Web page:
In some embodiments, the system 100 may recognize and interpret additional single- and multi-finger gestures besides swipes and taps and associate these additional gestures with additional commands. For example, the system may recognize a gesture of "drawing a circle" anywhere on the screen and may interpret a circular gesture differently than a tap. For circular gestures, the system may recognize and interpret the direction of the drawn circle. The action taken by the system in response to the circular gesture may therefore be different depending on the direction of rotation. For example, the system may interpret a clockwise circle differently than a counterclockwise circle. In order for the system to distinguish a circle from a tap, the system may apply a minimum threshold radius or diameter and determine whether a radius or diameter for a received gesture exceeds the threshold in order to determine whether the gesture was a tap or circle. As another example, the system may detect and interpret a double-finger rotation gesture as a unique gesture that is associated with a specific command, e.g., increasing or decreasing the music volume by a fixed increment, such as by 3 decibels. As yet another example, the system may detect and interpret a double-finger pinching or expanding gesture as increasing the magnification level of a map view by a predefined percentage. As another example, the system may provide a text input mode where the user provides handwriting input, such as single character text input, anywhere on the surface of the touch sensor. In this example, the system may detect and interpret the shape of the handwriting gestures traced on the surface matters, but may disregard the size and overall location of the handwriting gesture.
 In some cases, the components may be arranged differently than are indicated above. Single components disclosed herein may be implemented as multiple components, or some functions indicated to be performed by a certain component of the system may be performed by another component of the system. In some aspects. software components may be implemented on hardware components. Furthermore, different components may be combined. In various embodiments, components on the same machine may communicate between different threads, or on the same thread, via inter-process communication or intra-process communication, including in some cases such as by marshalling the communications across one process to another (including from one machine to another), and so on.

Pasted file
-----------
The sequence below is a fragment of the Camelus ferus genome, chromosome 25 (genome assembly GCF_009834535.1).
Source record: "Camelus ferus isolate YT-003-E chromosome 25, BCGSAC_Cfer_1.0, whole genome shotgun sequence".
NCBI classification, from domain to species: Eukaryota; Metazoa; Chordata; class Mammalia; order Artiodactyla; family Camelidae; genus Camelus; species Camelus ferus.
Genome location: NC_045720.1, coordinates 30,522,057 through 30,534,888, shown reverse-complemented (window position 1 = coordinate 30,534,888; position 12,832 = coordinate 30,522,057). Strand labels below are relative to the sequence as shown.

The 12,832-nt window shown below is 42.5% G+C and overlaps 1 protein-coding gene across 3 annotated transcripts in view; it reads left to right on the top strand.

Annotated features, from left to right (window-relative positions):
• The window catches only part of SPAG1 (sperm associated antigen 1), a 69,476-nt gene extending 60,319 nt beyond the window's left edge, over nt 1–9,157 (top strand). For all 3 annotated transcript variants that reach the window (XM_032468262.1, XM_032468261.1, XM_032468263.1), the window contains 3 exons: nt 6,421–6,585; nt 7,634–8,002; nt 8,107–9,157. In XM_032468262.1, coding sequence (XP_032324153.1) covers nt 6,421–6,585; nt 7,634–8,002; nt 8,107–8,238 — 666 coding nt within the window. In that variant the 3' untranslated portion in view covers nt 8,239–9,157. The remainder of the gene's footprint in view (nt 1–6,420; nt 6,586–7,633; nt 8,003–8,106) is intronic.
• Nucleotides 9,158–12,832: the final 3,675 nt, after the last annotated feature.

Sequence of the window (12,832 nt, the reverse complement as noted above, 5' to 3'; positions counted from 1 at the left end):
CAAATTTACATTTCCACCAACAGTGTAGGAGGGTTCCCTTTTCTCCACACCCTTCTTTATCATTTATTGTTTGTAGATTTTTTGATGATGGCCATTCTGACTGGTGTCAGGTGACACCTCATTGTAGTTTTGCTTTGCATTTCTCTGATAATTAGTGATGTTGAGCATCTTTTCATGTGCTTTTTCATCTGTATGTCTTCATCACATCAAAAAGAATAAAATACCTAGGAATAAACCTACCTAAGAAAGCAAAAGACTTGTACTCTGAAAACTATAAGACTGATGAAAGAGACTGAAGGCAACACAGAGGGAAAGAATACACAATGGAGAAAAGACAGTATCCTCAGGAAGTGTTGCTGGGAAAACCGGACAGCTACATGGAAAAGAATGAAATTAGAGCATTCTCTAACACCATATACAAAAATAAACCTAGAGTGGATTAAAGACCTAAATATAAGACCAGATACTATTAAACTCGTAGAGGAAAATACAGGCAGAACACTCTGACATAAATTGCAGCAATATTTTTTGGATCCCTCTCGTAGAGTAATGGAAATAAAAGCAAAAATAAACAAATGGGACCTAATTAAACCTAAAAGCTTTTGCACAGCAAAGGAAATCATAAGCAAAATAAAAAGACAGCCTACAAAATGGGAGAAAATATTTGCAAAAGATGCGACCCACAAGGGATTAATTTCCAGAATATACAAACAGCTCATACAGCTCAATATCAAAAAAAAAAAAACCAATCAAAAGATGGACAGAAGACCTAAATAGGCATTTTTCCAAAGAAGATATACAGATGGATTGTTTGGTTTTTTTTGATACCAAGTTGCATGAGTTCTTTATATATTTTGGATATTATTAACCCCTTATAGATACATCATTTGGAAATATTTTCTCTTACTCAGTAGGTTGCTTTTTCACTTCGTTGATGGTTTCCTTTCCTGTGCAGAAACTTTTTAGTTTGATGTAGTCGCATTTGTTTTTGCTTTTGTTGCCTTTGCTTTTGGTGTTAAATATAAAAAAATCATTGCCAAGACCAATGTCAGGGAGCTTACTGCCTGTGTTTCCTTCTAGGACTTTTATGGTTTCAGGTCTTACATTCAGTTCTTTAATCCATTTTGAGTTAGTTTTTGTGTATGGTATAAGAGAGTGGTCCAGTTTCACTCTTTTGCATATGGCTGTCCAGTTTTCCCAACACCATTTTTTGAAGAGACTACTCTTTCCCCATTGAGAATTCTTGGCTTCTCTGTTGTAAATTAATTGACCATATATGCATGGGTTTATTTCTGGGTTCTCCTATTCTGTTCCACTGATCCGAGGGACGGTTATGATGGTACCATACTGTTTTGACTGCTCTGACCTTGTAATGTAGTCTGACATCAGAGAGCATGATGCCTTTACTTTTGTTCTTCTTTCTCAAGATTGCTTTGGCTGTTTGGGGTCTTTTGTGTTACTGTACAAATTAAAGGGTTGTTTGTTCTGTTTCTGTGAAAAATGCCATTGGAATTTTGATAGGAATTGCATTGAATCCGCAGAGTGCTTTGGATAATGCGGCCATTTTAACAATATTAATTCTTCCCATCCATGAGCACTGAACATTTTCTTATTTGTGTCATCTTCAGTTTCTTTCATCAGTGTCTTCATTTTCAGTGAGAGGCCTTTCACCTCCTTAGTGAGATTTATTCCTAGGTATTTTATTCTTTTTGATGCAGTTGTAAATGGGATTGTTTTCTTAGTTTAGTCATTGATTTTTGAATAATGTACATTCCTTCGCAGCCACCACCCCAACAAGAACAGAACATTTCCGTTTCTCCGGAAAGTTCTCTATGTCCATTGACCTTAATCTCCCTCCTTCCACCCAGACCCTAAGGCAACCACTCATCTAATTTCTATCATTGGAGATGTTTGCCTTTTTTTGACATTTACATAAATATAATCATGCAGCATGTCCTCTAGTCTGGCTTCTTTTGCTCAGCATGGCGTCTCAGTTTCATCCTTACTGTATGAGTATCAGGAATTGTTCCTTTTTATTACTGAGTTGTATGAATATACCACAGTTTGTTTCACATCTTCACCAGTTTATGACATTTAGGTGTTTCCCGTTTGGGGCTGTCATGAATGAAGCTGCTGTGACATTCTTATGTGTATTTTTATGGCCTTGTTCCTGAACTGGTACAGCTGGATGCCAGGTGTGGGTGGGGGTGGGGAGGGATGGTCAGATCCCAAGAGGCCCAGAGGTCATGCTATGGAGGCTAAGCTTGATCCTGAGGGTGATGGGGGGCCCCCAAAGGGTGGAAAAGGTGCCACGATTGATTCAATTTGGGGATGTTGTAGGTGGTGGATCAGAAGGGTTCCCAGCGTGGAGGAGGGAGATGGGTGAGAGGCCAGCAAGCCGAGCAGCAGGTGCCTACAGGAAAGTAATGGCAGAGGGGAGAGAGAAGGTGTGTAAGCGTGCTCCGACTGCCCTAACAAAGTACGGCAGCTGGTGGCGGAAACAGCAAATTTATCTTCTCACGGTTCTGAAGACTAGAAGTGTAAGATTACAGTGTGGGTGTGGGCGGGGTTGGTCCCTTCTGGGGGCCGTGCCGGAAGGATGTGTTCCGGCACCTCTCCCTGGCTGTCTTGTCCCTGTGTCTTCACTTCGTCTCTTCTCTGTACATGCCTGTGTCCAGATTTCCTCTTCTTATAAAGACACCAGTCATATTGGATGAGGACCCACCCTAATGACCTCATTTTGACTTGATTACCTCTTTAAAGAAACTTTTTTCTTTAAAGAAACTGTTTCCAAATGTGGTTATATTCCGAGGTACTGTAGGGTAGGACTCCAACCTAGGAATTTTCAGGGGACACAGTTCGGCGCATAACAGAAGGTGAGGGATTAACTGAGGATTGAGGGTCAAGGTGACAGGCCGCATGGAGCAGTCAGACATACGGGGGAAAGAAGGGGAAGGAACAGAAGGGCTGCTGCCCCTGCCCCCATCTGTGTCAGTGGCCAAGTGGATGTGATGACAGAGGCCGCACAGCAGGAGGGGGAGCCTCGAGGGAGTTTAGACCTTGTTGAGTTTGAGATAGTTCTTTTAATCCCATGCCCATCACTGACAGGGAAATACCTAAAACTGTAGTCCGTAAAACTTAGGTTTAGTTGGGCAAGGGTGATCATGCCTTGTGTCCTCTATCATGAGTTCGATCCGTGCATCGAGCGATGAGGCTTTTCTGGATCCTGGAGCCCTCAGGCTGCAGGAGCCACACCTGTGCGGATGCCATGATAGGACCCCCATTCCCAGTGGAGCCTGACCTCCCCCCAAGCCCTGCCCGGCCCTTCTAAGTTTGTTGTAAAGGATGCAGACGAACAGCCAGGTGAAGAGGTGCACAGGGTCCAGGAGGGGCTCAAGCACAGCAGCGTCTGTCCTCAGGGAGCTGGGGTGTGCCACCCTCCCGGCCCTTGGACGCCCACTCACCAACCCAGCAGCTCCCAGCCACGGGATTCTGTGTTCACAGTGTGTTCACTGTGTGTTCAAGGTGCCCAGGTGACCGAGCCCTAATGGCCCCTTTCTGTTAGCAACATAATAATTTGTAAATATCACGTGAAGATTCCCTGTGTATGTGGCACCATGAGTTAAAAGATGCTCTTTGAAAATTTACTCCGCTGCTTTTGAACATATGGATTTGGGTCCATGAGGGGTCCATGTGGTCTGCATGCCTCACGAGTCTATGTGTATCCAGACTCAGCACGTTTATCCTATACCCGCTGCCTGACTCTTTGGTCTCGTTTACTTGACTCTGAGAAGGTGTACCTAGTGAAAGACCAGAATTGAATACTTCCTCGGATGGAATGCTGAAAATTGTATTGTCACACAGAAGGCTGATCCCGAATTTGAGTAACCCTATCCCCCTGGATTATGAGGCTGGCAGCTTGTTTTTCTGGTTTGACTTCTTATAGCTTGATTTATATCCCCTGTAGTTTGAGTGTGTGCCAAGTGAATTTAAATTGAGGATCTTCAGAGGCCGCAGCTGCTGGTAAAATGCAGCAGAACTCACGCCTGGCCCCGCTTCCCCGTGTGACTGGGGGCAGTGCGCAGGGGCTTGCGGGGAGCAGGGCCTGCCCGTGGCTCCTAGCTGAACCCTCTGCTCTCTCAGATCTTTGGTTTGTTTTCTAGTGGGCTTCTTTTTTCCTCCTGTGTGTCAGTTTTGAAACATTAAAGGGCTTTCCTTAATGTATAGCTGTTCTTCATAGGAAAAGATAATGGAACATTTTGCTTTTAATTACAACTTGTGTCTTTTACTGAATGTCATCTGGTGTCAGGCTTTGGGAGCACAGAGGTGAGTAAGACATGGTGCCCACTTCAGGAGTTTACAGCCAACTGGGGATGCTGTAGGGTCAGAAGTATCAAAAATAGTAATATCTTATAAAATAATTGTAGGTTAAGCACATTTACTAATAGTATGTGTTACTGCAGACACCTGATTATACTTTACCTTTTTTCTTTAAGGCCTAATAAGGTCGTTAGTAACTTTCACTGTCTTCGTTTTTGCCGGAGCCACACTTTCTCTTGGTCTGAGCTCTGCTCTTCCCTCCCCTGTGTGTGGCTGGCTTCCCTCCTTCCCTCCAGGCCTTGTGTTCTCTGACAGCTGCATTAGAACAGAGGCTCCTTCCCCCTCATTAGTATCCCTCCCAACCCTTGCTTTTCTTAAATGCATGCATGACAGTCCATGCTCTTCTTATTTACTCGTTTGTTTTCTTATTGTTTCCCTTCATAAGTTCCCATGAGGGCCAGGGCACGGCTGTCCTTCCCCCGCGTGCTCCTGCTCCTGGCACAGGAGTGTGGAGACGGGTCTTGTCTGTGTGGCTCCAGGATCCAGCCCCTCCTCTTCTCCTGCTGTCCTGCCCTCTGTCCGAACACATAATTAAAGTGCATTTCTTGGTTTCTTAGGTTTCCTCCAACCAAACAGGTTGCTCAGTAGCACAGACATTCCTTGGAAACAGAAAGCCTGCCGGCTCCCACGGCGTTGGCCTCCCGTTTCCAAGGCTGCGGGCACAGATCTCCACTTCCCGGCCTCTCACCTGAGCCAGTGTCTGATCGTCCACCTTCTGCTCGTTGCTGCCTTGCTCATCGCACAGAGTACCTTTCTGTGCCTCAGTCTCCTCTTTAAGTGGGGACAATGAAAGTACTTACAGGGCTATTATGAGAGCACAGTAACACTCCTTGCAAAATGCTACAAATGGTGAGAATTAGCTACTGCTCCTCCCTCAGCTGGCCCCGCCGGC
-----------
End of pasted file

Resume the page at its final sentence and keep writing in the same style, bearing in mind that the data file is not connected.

The above Detailed Description of examples of the invention is not intended to be exhaustive or to limit the invention to the precise form disclosed above. While specific examples for the invention are described above for illustrative purposes, various equivalent modifications are possible within the scope of the invention, as those skilled in the relevant art will recognize. For example, while processes or blocks are presented in a given order, alternative implementations may perform routines having steps, or employ systems having blocks, in a different order, and some processes or blocks may be deleted, moved, added, subdivided, combined, and/or modified to provide alternative or subcombinations. Each of these processes or blocks may be implemented in a variety of different ways. Also, while processes or blocks are at times shown as being performed in series, these processes or blocks may instead be performed or implemented in parallel, or may be performed at different times. Further any specific numbers noted herein are only examples: alternative implementations may employ differing values or ranges.
 These and other changes can be made to the invention in light of the above Detailed Description. While the above description describes certain examples of the invention, and describes the best mode contemplated, no matter how detailed the above appears in text, the invention can be practiced in many ways. Details of the system may vary considerably in its specific implementation, while still being encompassed by the invention disclosed herein. As noted above, particular terminology used when describing certain features or aspects of the invention should not be taken to imply that the terminology is being redefined herein to be restricted to any specific characteristics, features, or aspects of the invention with which that terminology is associated. In general, the terms used in the following claims should not be construed to limit the invention to the specific examples disclosed in the specification, unless the above Detailed Description section explicitly defines such terms. Accordingly, the actual scope of the invention encompasses not only the disclosed examples, but also all equivalent ways of practicing or implementing the invention under the claims.
Patent applications by Lars Konig, Ulm DE
Patent applications by Timothy Lynch, North Reading, MA US
Patent applications by Victor Shine Chen, Saratoga, CA US
Patent applications by Nuance Communications, Inc.
Patent applications in class Gesture-based
Patent applications in all subclasses Gesture-based